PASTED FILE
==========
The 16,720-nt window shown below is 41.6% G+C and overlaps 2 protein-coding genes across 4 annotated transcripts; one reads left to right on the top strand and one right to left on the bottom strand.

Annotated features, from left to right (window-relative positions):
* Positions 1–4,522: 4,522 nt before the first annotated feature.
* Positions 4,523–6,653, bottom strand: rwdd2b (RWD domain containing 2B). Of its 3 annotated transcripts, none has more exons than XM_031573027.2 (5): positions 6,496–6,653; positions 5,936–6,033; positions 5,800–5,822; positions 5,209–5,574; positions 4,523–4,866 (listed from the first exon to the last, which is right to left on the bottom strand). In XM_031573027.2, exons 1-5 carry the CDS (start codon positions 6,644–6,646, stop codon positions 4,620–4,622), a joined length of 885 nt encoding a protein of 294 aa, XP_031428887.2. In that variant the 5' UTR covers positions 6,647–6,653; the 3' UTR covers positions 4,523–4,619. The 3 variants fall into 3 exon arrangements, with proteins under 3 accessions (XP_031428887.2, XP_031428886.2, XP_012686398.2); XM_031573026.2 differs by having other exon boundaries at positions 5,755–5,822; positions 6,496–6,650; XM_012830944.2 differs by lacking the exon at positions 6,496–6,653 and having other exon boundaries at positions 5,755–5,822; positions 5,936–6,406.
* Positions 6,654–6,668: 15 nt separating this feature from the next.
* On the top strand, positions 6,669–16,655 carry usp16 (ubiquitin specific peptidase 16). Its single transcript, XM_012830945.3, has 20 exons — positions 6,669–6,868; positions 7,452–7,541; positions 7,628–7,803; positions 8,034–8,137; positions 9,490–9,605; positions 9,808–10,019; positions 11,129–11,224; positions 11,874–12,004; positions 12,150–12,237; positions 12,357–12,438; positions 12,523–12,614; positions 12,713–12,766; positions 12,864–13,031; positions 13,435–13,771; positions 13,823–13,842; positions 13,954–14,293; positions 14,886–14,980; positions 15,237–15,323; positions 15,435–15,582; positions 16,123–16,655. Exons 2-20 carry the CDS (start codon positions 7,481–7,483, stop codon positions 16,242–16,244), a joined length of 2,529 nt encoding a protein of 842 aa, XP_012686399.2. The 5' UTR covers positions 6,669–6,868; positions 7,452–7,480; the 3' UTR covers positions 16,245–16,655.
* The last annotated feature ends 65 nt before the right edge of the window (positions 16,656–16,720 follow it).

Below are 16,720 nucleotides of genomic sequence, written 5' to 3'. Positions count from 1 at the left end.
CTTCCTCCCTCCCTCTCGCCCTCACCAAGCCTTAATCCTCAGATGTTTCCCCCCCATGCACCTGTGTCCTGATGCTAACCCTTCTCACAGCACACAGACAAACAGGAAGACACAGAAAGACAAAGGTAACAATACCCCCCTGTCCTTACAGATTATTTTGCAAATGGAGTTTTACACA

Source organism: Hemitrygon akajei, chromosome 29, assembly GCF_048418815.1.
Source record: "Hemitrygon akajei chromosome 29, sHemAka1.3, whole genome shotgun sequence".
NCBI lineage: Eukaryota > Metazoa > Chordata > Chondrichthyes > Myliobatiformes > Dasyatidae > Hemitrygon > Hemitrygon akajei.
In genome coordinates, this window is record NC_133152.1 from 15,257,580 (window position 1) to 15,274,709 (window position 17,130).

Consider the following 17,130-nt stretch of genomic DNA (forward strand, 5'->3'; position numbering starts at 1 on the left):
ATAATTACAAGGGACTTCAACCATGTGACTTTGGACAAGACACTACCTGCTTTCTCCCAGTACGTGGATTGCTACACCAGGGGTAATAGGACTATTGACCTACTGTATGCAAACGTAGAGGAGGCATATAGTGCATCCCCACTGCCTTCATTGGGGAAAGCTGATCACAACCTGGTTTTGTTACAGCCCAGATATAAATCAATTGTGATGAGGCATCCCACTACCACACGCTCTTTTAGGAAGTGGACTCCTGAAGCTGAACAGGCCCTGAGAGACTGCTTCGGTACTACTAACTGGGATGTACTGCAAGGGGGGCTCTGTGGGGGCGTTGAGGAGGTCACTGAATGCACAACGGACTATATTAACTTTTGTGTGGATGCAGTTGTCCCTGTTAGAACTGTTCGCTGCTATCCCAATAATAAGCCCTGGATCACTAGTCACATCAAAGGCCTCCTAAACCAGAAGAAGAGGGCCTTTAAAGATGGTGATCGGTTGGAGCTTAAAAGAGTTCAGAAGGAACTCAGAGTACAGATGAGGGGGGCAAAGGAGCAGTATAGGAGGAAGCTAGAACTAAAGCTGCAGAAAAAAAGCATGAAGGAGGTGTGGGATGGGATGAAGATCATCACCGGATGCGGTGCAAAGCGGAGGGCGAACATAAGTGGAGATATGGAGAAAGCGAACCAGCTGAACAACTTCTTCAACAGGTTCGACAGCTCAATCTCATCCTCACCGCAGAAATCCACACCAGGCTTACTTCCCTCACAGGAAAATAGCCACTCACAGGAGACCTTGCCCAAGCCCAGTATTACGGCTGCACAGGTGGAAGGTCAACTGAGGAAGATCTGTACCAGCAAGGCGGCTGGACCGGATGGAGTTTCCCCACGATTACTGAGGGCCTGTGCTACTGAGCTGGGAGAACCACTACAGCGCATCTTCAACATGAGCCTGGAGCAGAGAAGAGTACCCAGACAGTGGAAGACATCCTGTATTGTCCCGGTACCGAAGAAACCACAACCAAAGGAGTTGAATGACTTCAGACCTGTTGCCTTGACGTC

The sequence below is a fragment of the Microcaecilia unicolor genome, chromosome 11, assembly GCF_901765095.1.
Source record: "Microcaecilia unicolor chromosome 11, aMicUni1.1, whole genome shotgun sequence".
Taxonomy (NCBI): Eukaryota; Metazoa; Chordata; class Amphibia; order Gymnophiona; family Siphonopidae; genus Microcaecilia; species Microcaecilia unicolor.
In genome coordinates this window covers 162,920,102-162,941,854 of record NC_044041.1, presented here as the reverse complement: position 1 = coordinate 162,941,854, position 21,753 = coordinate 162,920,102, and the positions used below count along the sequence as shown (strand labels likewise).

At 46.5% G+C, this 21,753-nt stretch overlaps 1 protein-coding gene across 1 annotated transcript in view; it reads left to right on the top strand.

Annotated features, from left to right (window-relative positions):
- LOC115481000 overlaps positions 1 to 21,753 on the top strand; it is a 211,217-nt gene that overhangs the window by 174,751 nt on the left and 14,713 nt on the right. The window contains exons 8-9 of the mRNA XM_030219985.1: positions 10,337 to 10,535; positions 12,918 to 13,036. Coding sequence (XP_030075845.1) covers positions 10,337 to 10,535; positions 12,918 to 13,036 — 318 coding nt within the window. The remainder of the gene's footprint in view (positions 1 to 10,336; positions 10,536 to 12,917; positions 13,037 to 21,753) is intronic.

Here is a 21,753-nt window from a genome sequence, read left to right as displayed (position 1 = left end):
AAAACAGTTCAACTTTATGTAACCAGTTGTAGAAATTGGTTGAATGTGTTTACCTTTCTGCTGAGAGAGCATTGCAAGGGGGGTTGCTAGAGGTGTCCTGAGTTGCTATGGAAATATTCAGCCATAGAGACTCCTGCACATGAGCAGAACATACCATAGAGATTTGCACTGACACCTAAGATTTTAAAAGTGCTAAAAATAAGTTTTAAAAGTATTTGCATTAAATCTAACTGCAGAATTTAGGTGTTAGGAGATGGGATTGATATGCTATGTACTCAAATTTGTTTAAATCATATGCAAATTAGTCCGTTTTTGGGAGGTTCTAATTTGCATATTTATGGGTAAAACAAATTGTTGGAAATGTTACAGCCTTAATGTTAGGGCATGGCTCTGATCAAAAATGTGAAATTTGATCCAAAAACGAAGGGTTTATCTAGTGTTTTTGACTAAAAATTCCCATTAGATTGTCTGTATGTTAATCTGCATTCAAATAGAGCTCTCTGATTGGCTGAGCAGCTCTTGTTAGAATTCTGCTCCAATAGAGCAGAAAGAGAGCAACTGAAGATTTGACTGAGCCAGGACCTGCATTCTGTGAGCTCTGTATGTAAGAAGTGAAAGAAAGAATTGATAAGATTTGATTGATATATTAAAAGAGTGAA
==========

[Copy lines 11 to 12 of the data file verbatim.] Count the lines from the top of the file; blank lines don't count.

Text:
Source record: "Hemitrygon akajei chromosome 29, sHemAka1.3, whole genome shotgun sequence".
NCBI lineage: Eukaryota > Metazoa > Chordata > Chondrichthyes > Myliobatiformes > Dasyatidae > Hemitrygon > Hemitrygon akajei.